In an exercise of writer’s privilege I am going to jump  ahead in the story. A number of people have inquired about trailering the Mana, indicating this is an area of interest for folks who might be considering the construction of one.

Before the boat kit even arrived in Canada, I had purchased a trailer. It had been previously used to carry a 21 foot pontoon boat until said boat was flipped in a windstorm and destroyed. Someone’s loss was my good fortune. The trailer is galvanized and features oil bath bearings. It had seen very little use and I considered my self very fortunate to come across it at a good price.

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After my experience with the Tiki 21, I wanted to be able to assemble this boat on the trailer and launch it ready to sail. That criteria presents a challenge – the Mana when assembled has a width of 12 foot 8 inches and the laws of the land stipulate that a trailer and its payload not exceed 8 foot 6 inches in width. I remembered that Stiletto catamarans built in the 1980’s used a telescoping trailer to get around the problem. Fortunately another sailing enthusiast with whom I was friends on Facebook had recently purchased just such a boat and trailer. I asked if he could take photos of his trailer which he promptly did (thank you again, Jim). With something to copy, it remained for me to buy some steel and get to work.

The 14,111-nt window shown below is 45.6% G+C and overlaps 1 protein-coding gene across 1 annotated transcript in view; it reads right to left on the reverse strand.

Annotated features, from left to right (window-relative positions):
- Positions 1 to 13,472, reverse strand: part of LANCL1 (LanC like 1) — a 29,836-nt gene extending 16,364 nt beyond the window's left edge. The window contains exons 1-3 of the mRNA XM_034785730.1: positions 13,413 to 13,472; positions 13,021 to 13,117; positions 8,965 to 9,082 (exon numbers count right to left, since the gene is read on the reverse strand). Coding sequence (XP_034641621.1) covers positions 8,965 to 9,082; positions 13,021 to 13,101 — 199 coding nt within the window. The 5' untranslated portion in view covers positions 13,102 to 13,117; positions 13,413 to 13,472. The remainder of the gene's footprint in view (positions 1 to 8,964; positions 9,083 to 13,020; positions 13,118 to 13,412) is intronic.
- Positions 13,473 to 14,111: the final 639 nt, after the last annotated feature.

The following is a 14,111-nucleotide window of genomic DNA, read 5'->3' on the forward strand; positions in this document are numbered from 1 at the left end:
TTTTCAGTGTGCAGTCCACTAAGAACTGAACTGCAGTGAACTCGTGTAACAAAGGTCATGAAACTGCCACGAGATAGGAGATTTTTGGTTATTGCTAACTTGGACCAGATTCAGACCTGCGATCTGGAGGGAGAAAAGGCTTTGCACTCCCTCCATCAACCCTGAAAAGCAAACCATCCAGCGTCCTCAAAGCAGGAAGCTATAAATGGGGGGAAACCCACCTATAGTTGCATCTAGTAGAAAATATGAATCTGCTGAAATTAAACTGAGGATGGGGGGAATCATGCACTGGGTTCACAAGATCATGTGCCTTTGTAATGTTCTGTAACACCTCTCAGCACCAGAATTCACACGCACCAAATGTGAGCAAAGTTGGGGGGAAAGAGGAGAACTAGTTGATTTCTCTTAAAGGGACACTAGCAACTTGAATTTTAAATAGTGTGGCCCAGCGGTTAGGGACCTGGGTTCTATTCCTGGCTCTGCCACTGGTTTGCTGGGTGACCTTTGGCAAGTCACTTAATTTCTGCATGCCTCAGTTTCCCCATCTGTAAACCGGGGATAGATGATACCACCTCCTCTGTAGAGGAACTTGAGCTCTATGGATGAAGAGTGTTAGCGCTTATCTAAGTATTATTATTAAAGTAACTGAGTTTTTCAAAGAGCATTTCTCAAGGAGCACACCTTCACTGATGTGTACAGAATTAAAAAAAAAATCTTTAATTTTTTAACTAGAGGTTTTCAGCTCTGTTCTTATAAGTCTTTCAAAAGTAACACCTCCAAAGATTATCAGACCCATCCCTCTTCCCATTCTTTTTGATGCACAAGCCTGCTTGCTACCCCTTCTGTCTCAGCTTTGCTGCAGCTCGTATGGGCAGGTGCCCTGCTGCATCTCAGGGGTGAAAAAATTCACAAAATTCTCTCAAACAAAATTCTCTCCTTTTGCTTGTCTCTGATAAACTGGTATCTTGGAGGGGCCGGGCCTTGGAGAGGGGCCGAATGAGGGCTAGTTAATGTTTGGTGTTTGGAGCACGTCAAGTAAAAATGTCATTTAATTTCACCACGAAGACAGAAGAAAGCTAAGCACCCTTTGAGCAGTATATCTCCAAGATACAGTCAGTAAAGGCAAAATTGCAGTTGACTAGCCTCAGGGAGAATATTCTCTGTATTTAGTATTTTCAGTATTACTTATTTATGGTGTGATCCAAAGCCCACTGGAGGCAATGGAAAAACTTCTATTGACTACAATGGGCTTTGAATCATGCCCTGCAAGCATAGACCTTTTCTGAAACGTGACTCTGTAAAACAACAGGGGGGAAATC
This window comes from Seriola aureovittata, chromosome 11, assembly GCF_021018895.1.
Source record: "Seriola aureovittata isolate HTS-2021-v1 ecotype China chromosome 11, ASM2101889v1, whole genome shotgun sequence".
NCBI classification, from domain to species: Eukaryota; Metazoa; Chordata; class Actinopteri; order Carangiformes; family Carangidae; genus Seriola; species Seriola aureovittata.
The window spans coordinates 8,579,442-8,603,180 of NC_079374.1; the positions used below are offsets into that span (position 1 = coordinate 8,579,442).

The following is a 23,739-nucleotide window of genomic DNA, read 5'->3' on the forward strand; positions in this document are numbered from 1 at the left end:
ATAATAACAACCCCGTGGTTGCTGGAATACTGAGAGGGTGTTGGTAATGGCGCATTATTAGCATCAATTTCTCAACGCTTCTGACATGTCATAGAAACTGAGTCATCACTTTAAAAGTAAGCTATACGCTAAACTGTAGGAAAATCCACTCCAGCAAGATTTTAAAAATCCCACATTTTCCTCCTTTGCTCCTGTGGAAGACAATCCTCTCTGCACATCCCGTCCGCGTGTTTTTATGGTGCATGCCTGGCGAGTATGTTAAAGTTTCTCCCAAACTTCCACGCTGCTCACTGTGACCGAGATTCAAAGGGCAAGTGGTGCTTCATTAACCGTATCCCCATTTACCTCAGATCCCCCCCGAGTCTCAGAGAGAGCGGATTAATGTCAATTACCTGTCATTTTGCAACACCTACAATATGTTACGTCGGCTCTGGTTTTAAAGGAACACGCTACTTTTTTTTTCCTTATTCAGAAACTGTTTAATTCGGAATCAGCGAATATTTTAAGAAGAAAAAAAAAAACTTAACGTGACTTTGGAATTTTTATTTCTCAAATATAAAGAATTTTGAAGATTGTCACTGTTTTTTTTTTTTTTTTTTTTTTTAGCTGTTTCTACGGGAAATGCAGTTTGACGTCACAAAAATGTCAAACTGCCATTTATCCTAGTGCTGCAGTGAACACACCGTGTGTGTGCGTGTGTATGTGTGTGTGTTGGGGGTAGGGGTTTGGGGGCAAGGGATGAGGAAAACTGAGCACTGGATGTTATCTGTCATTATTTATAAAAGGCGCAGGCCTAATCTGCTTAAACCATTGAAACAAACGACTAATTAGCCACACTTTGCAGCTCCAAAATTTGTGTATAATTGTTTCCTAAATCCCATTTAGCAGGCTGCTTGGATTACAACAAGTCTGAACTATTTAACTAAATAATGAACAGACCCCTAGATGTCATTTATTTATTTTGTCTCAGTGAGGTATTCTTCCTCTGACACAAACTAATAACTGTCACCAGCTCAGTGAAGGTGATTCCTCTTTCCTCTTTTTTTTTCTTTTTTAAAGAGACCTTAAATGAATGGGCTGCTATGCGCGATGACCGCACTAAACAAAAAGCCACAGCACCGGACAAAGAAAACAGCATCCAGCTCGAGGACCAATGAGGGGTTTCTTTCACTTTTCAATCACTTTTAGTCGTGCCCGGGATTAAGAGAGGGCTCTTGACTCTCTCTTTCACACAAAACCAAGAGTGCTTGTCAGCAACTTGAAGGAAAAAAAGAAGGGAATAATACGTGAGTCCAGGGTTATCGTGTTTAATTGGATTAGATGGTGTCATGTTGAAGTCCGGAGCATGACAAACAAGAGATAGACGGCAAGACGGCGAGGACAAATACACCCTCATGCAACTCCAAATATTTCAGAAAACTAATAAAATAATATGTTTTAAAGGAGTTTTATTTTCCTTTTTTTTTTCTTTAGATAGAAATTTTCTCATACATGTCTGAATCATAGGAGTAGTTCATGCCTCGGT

That led to a rather humorous scenario. My purchase at the local branch of Russell Metals consisted of one 20 foot length of 1 1/2 inch angle iron plus one 24 foot length each of 1 1/2 inch and 2 inch square steel tube . A multi tonne hoist, clearly accustomed to lifting loads many times heavier, was used to lift and place my meagre purchase on the trailer so that I could bring it home.

Once home, the fabricating work began. For the next few days I put away my wood working tools and got out angle grinder, welder and drill press. I went through quite a few thin cutting wheels in the process. IMG_2703

The Stiletto trailers use rollers for the inside tube to roll on. Small bearings, purchased at my go-to place for odd ball items when I’m fabricating, Princess Auto, looked like they would serve that purpose well.

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Bunks that mirrored those provided in the kit were bolted in place and braced.

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It was time to add a boat to the mix. With the help of my sailing buddy and his very strong roommate, the hulls were moved out of the garage and loaded onto the trailer.

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The next post will show the trailer in action, and I will discuss some of the changes planned to improve the launch and recovery process.

 

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